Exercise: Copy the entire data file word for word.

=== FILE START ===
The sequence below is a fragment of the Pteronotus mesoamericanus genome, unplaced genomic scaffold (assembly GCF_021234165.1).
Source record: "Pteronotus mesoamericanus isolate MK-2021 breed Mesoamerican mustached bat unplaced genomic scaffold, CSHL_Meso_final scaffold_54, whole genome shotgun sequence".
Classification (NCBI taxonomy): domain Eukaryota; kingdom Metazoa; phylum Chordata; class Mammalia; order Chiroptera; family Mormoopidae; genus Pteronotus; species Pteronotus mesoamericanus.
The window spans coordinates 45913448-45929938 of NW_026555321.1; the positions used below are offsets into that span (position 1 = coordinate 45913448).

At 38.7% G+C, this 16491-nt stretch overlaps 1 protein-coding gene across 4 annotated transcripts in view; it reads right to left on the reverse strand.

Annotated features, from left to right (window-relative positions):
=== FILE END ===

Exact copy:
The sequence below is a fragment of the Pteronotus mesoamericanus genome, unplaced genomic scaffold (assembly GCF_021234165.1).
Source record: "Pteronotus mesoamericanus isolate MK-2021 breed Mesoamerican mustached bat unplaced genomic scaffold, CSHL_Meso_final scaffold_54, whole genome shotgun sequence".
Classification (NCBI taxonomy): domain Eukaryota; kingdom Metazoa; phylum Chordata; class Mammalia; order Chiroptera; family Mormoopidae; genus Pteronotus; species Pteronotus mesoamericanus.
The window spans coordinates 45913448-45929938 of NW_026555321.1; the positions used below are offsets into that span (position 1 = coordinate 45913448).

At 38.7% G+C, this 16491-nt stretch overlaps 1 protein-coding gene across 4 annotated transcripts in view; it reads right to left on the reverse strand.

Annotated features, from left to right (window-relative positions):